Finding Peace

As the good people of the world are in church this morning, I’m writing about why I’m not there. And why I am at peace with that decision.

I don’t begrudge anyone their faith. If it works for them, that’s brilliant. But the more I asked questions, the more I read, the more I could no longer reconcile my beliefs with religion.  I don’t want to argue theological points here- many authors have already done that, and quite well.  Suffice it to say that the discrepancies in the bible, the arguments over its authors, and some of the basic teachings within made it impossible for me to believe in the same Christianity I had grown up in.   So I resigned my membership in the church.  I stopped praying, finally being honest with myself that I was pretty sure no one was really listening anyway. 

I still couldn’t walk away from the idea of religion right away.  I explored some the old pagan traditions.  I felt like Sue Monk Kidd’s “Dance of the Dissident Daughter” was written for me.  But when I was completely honest with myself, I realized I’m a free thinker.  That’s the label I’m most comfortable with now.

You know what’s scary?  Telling people you don’t believe in god any more.  That has to sound odd to people in many parts of the rest of the world, even in many other parts of the States. But in the South, so much of life is defined around the church. The church is the earliest social network many people have.  And there’s a lot of good to it. Like-minded people gathering together to fellowship and learn ways to hopefully be better people.  Among certain groups, it is simply unheard of to not go to church, or not believe in god.

I’ve still not said the words out loud to most of my family.  My best friend has a hard time understanding it, but she accepts it.  And I say I’m a freethinker.  I’m open to new ideas.  If something happens that proves the existence to me of a supernatural being , then my mind could be changed.

But with the few people I’ve talked with about walking away from religion, what I’ve tried to convey to them is that the same sense of peace they feel with their religion, I feel without mine.

I sleep fine at night.  It is much more comforting to me to believe that sometimes bad things happen for no good reason and we work through them and move on. I have more peace with that belief than with ones where I felt that maybe if I’d prayed just a little harder, an outcome would have been different. Because with the belief that “if you have faith, you’ll get what you want according to god’s plan” I felt perpetually as if I had failed in my faith.  Feeling guilty over every little thing, or feeling as if you don’t quite measure up is no way to live.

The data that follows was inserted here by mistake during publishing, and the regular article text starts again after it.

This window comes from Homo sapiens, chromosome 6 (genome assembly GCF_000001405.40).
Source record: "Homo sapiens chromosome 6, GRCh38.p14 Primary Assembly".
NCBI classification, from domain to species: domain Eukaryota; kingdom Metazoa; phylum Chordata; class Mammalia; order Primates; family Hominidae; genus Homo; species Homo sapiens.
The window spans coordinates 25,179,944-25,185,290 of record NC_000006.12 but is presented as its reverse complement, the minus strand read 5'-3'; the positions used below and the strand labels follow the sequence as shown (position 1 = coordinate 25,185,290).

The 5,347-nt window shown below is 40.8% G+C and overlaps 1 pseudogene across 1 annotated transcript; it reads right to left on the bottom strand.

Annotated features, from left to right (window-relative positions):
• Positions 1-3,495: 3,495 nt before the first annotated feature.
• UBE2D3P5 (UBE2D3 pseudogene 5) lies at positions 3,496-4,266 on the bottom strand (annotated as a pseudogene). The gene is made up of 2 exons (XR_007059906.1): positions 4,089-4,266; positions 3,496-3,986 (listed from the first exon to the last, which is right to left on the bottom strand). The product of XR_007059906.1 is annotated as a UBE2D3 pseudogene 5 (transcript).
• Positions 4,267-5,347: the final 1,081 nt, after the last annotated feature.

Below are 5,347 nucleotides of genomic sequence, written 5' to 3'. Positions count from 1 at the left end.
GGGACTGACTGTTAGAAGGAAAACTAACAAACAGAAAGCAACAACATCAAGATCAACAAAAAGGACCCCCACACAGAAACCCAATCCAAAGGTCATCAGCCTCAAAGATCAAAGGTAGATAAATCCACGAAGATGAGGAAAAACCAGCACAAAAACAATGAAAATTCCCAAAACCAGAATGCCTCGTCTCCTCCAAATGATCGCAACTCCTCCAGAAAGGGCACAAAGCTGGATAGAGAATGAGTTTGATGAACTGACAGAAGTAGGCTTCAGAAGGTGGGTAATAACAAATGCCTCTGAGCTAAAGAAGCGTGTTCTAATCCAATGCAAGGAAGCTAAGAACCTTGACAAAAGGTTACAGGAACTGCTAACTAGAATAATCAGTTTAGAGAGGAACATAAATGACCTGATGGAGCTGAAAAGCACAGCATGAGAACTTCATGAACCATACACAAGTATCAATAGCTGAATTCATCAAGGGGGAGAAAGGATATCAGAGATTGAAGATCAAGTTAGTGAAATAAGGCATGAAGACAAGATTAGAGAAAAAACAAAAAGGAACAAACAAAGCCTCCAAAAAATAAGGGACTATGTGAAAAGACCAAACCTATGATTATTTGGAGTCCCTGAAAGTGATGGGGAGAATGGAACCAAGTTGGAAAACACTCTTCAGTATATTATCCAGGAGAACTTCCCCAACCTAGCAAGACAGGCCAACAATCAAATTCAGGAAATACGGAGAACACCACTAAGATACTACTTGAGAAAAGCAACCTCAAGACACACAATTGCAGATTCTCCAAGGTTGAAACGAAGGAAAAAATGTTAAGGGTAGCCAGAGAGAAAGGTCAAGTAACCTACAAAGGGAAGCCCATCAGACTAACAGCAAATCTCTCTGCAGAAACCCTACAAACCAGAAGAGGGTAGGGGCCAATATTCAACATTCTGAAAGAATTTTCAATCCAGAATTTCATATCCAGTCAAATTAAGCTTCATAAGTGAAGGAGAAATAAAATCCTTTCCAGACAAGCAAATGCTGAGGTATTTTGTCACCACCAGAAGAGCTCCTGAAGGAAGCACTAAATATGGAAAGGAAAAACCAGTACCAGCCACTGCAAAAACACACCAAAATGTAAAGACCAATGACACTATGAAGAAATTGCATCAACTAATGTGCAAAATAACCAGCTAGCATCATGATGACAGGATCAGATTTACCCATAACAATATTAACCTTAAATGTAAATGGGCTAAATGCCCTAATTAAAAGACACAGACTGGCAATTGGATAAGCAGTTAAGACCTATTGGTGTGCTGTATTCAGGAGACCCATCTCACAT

I have people now who are worried for my soul.   I try to explain to them that I’m ok with where I am.  If they want to pray for me, that’s fine.  I think good thoughts for people all the time.  But mostly, my beliefs are something I don’t talk about. It makes people uncomfortable that I don’t think like they do.  

Sometimes, I miss the idea of belief.  It made it easier for me to not be accountable to myself.  This didn’t work out the way I wanted it to?  Well, must be god’s will. Not the fact that I sat around and waited for something to happen rather than going out to make it happen.  A friend of mine, facing her second bout with cancer in her mid-thirties, said the other day that she doesn’t know how someone could make it through what she’s going through without faith.  If that gives her peace, more power to her.  I’m impressed that she can keep her faith through it.

 Another friend said recently she doesn’t want to ask the questions, because she’s afraid of the answers.  I told her I understood. You ask the questions, and either your faith is deepened or it is eroded. And if erosion is theway you go, it can be scary and painful.  Don’t start that journey if you aren’t ready.   It’s a hard journey. I’m happier now than I’ve been in a long time. Finding my way to my authentic self, no matter the consequences, has been good for me.